If the definition of “brand” is changing for business, what does that mean for the operation of my personal brand for me? And as the worlds of personal and business converge with the advent of social media, how can a personal brand embrace the “we” mentality – not just as a career strategy, but as an everyday business practice?
In a brilliant article dissecting the future of the personal brand construct with the evolution of the semantic web, Valeria Maltoni asks some important questions that remain at the heart of this debate: “How can we use our skills and experience to elevate not just our own status and condition, but that of those who come in contact with us? We’re learning to build a personal brand in a Web 2.0 world. Will the idea of personal brand still be ‘in’ in the Web 3.0 or semantic Web? Is authenticity online really authentic or is it the evolution of the mechanisms that produced stars?”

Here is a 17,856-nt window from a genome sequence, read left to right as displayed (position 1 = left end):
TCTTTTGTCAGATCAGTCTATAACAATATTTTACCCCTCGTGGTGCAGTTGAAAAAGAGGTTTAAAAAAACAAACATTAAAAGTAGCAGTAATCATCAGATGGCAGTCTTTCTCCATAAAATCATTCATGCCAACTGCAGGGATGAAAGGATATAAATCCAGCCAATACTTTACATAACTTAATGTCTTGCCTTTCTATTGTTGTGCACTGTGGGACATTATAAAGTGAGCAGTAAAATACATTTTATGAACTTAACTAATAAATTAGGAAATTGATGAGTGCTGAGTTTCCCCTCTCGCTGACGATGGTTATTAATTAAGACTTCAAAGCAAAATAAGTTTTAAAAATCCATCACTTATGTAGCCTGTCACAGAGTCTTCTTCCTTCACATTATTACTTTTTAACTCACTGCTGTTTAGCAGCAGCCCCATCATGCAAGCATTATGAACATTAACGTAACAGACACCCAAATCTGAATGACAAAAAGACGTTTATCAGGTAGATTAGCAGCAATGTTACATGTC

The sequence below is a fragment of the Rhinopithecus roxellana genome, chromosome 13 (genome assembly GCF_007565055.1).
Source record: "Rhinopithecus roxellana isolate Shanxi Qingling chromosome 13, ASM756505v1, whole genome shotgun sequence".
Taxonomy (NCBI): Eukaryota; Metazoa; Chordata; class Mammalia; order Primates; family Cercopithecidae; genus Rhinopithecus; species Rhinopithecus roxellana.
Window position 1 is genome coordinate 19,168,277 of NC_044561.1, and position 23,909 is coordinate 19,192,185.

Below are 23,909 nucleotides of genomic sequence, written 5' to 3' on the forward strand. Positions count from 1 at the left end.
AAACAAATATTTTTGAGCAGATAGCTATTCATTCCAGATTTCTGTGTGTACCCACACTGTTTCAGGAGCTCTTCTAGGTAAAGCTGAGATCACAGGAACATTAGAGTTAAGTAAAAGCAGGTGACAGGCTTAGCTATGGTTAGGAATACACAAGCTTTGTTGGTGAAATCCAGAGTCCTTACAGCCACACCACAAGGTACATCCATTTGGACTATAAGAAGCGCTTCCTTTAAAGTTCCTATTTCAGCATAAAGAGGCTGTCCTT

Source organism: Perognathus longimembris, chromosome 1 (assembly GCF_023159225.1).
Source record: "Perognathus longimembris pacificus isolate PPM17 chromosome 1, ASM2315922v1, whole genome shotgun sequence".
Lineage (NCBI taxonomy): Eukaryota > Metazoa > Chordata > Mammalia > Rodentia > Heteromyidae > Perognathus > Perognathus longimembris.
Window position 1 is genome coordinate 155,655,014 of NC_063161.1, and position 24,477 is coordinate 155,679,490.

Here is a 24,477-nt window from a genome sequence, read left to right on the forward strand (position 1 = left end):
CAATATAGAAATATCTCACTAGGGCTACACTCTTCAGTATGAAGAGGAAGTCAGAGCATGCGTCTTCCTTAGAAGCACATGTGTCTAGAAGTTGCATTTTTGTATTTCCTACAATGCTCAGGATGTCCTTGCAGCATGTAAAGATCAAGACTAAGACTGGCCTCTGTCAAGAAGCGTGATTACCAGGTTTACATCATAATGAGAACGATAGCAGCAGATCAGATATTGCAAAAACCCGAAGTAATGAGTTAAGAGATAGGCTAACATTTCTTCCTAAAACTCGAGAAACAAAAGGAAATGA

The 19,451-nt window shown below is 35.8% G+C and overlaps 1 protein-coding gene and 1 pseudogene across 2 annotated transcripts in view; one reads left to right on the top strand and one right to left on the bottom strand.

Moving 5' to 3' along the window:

In today’s world, microcelebrity is certainly possible. Is it right? Is it wrong? Is it useful? The questions remain, and the debate will continue. But conclusions will emerge, and eventually, consensus will begin to rise to the top. Conclusions and consensus you and I – and our personal brands – have the opportunity to help shape.
And that, in the end, is the most important thing we can learn from the personal branding debate. As individuals and professionals, “we” now have an unbelievable opportunity to help question, define, and refine. If we choose to.
What’s your take?